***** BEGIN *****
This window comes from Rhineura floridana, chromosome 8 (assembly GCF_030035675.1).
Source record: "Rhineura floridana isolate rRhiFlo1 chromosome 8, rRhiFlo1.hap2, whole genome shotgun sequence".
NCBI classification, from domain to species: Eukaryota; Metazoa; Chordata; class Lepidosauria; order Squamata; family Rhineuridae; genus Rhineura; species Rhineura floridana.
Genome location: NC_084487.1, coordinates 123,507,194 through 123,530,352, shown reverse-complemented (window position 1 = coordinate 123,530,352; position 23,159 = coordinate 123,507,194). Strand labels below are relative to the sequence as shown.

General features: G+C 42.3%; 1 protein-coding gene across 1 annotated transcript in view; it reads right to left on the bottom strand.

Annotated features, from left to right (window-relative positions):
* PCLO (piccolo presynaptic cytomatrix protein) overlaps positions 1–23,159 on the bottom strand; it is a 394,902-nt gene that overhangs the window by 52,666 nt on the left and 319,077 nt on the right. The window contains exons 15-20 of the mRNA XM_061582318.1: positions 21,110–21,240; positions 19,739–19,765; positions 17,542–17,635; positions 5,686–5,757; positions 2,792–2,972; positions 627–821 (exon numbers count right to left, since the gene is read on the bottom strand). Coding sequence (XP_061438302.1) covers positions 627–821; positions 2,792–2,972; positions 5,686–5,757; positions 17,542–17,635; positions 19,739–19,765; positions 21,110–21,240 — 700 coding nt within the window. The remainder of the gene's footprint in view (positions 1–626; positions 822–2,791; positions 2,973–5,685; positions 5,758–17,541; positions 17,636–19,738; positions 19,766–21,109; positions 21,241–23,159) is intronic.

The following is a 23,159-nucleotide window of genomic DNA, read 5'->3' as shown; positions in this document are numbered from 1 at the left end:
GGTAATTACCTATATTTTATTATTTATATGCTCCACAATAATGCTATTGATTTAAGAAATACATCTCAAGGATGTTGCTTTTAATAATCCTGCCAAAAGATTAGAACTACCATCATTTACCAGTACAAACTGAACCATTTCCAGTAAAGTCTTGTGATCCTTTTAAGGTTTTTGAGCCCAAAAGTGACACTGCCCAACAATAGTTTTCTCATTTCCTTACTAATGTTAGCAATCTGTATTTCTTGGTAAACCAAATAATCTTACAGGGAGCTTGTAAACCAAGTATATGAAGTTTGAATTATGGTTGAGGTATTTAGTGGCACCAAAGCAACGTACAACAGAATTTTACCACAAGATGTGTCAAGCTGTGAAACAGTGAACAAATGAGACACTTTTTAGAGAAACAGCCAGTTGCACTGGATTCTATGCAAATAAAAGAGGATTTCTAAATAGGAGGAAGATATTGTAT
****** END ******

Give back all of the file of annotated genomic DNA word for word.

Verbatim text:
This window comes from Rhineura floridana, chromosome 8 (assembly GCF_030035675.1).
Source record: "Rhineura floridana isolate rRhiFlo1 chromosome 8, rRhiFlo1.hap2, whole genome shotgun sequence".
NCBI classification, from domain to species: Eukaryota; Metazoa; Chordata; class Lepidosauria; order Squamata; family Rhineuridae; genus Rhineura; species Rhineura floridana.
Genome location: NC_084487.1, coordinates 123,507,194 through 123,530,352, shown reverse-complemented (window position 1 = coordinate 123,530,352; position 23,159 = coordinate 123,507,194). Strand labels below are relative to the sequence as shown.

General features: G+C 42.3%; 1 protein-coding gene across 1 annotated transcript in view; it reads right to left on the bottom strand.

Annotated features, from left to right (window-relative positions):
* PCLO (piccolo presynaptic cytomatrix protein) overlaps positions 1–23,159 on the bottom strand; it is a 394,902-nt gene that overhangs the window by 52,666 nt on the left and 319,077 nt on the right. The window contains exons 15-20 of the mRNA XM_061582318.1: positions 21,110–21,240; positions 19,739–19,765; positions 17,542–17,635; positions 5,686–5,757; positions 2,792–2,972; positions 627–821 (exon numbers count right to left, since the gene is read on the bottom strand). Coding sequence (XP_061438302.1) covers positions 627–821; positions 2,792–2,972; positions 5,686–5,757; positions 17,542–17,635; positions 19,739–19,765; positions 21,110–21,240 — 700 coding nt within the window. The remainder of the gene's footprint in view (positions 1–626; positions 822–2,791; positions 2,973–5,685; positions 5,758–17,541; positions 17,636–19,738; positions 19,766–21,109; positions 21,241–23,159) is intronic.

The following is a 23,159-nucleotide window of genomic DNA, read 5'->3' as shown; positions in this document are numbered from 1 at the left end:
GGTAATTACCTATATTTTATTATTTATATGCTCCACAATAATGCTATTGATTTAAGAAATACATCTCAAGGATGTTGCTTTTAATAATCCTGCCAAAAGATTAGAACTACCATCATTTACCAGTACAAACTGAACCATTTCCAGTAAAGTCTTGTGATCCTTTTAAGGTTTTTGAGCCCAAAAGTGACACTGCCCAACAATAGTTTTCTCATTTCCTTACTAATGTTAGCAATCTGTATTTCTTGGTAAACCAAATAATCTTACAGGGAGCTTGTAAACCAAGTATATGAAGTTTGAATTATGGTTGAGGTATTTAGTGGCACCAAAGCAACGTACAACAGAATTTTACCACAAGATGTGTCAAGCTGTGAAACAGTGAACAAATGAGACACTTTTTAGAGAAACAGCCAGTTGCACTGGATTCTATGCAAATAAAAGAGGATTTCTAAATAGGAGGAAGATATTGTAT